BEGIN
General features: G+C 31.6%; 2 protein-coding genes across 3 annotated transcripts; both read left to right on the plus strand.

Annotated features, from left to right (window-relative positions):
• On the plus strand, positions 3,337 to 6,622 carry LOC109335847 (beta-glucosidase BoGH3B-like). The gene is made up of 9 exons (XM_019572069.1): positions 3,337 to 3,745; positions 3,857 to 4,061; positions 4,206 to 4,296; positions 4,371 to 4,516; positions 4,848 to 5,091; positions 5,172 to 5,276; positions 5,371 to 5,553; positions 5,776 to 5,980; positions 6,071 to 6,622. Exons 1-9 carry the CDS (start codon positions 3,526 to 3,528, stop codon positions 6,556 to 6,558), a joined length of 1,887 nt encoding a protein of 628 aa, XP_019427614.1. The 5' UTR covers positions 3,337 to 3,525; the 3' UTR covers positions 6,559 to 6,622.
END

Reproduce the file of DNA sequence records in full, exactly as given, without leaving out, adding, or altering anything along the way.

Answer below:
General features: G+C 31.6%; 2 protein-coding genes across 3 annotated transcripts; both read left to right on the plus strand.

Annotated features, from left to right (window-relative positions):
• On the plus strand, positions 3,337 to 6,622 carry LOC109335847 (beta-glucosidase BoGH3B-like). The gene is made up of 9 exons (XM_019572069.1): positions 3,337 to 3,745; positions 3,857 to 4,061; positions 4,206 to 4,296; positions 4,371 to 4,516; positions 4,848 to 5,091; positions 5,172 to 5,276; positions 5,371 to 5,553; positions 5,776 to 5,980; positions 6,071 to 6,622. Exons 1-9 carry the CDS (start codon positions 3,526 to 3,528, stop codon positions 6,556 to 6,558), a joined length of 1,887 nt encoding a protein of 628 aa, XP_019427614.1. The 5' UTR covers positions 3,337 to 3,525; the 3' UTR covers positions 6,559 to 6,622.